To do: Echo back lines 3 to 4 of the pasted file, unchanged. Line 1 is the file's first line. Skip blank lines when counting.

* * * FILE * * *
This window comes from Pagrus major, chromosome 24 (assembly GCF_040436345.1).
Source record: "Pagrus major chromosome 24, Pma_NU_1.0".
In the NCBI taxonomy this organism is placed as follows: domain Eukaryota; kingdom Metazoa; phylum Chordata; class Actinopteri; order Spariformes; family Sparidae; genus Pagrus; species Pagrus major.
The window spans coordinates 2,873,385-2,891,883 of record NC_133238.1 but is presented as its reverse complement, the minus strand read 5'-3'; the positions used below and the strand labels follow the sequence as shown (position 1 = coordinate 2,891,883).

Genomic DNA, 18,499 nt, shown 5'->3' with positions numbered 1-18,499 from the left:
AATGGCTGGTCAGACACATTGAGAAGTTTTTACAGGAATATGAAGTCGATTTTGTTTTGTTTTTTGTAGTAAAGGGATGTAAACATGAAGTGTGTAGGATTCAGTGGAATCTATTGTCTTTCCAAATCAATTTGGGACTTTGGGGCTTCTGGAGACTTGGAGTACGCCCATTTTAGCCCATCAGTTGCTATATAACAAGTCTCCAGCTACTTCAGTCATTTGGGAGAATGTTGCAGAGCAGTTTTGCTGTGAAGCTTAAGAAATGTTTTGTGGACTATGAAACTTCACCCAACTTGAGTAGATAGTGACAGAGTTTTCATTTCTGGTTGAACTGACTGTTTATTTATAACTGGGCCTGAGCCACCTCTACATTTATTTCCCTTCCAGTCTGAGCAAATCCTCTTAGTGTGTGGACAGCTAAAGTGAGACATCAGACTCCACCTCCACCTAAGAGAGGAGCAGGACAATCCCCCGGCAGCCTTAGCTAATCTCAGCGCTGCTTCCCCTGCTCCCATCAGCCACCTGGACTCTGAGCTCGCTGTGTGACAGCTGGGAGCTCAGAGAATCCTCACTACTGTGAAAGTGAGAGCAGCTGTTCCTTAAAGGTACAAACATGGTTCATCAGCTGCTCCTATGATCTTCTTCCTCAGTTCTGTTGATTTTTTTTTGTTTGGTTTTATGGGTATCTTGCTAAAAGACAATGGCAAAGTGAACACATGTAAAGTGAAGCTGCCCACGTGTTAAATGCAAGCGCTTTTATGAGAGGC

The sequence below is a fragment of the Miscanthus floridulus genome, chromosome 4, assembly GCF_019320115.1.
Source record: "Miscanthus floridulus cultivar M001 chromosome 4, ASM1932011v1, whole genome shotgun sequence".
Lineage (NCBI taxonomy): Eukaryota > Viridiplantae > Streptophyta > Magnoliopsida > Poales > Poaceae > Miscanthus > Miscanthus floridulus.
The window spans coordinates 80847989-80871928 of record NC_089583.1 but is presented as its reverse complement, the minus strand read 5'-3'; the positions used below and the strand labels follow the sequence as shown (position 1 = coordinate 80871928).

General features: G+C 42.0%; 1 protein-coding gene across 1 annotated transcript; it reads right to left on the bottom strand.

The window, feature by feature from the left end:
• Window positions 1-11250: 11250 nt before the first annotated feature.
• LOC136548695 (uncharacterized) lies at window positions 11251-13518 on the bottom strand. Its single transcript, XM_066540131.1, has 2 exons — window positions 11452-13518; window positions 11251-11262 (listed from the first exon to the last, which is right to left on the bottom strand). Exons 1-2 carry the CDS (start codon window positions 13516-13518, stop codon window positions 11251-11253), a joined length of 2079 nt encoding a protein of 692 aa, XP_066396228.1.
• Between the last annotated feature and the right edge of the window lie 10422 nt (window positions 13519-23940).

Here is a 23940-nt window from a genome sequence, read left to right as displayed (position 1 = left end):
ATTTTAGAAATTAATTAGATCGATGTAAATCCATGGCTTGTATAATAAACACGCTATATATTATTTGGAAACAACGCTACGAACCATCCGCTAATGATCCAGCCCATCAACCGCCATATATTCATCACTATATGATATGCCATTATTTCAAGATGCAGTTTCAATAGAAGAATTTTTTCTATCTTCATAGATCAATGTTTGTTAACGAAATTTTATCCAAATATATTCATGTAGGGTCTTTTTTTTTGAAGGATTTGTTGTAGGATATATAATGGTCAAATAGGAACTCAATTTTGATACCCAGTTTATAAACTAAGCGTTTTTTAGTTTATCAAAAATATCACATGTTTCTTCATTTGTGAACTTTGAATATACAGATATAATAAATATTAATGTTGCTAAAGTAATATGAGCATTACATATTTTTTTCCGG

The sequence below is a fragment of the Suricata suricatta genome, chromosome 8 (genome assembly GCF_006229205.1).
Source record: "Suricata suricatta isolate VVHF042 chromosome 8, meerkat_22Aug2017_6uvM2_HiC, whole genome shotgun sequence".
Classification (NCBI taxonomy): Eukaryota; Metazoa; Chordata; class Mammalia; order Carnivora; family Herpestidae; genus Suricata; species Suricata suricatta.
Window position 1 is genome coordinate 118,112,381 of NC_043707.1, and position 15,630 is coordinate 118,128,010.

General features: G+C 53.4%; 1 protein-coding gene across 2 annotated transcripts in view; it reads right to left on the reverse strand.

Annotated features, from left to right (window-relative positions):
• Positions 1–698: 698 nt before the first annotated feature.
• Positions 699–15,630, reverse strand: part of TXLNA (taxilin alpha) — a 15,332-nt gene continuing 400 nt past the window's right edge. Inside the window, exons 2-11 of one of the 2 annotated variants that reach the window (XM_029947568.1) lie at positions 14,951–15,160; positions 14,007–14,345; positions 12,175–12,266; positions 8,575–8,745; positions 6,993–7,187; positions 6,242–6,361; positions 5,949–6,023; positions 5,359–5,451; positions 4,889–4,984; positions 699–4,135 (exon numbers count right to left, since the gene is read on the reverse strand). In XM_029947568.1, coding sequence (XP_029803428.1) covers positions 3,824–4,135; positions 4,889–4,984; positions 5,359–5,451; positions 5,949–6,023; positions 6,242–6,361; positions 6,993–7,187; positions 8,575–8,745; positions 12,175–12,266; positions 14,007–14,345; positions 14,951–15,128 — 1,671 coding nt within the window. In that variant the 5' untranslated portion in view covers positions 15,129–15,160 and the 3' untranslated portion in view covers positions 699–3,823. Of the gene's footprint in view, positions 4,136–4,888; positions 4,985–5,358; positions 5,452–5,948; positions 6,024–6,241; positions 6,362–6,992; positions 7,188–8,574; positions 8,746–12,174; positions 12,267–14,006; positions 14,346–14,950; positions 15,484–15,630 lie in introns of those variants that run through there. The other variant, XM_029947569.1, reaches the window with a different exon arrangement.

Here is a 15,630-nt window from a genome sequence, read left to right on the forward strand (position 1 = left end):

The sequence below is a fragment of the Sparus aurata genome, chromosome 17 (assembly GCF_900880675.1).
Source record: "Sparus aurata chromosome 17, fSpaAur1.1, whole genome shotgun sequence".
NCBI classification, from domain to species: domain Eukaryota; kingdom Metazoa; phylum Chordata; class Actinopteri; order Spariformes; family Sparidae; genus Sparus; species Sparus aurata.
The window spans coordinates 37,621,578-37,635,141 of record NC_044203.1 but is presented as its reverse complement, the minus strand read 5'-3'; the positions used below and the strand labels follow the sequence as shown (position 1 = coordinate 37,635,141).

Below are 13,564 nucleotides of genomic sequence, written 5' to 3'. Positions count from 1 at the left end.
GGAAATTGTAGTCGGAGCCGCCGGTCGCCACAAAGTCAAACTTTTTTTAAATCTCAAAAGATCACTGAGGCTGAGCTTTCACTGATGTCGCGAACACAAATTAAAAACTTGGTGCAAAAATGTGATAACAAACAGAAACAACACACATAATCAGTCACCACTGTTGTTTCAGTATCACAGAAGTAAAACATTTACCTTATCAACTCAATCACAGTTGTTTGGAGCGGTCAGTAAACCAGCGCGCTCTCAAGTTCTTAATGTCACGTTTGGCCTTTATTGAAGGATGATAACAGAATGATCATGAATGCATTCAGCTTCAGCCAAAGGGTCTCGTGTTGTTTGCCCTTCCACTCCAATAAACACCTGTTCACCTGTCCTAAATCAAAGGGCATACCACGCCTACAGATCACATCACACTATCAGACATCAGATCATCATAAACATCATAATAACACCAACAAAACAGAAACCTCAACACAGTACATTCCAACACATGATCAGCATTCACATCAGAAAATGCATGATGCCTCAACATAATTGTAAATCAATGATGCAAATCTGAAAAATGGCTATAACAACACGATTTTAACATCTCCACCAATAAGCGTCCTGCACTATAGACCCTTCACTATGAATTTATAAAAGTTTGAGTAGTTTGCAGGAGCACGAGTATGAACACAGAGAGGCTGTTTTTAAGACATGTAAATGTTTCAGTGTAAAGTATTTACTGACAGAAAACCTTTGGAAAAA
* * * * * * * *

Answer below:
In the NCBI taxonomy this organism is placed as follows: domain Eukaryota; kingdom Metazoa; phylum Chordata; class Actinopteri; order Spariformes; family Sparidae; genus Pagrus; species Pagrus major.
The window spans coordinates 2,873,385-2,891,883 of record NC_133238.1 but is presented as its reverse complement, the minus strand read 5'-3'; the positions used below and the strand labels follow the sequence as shown (position 1 = coordinate 2,891,883).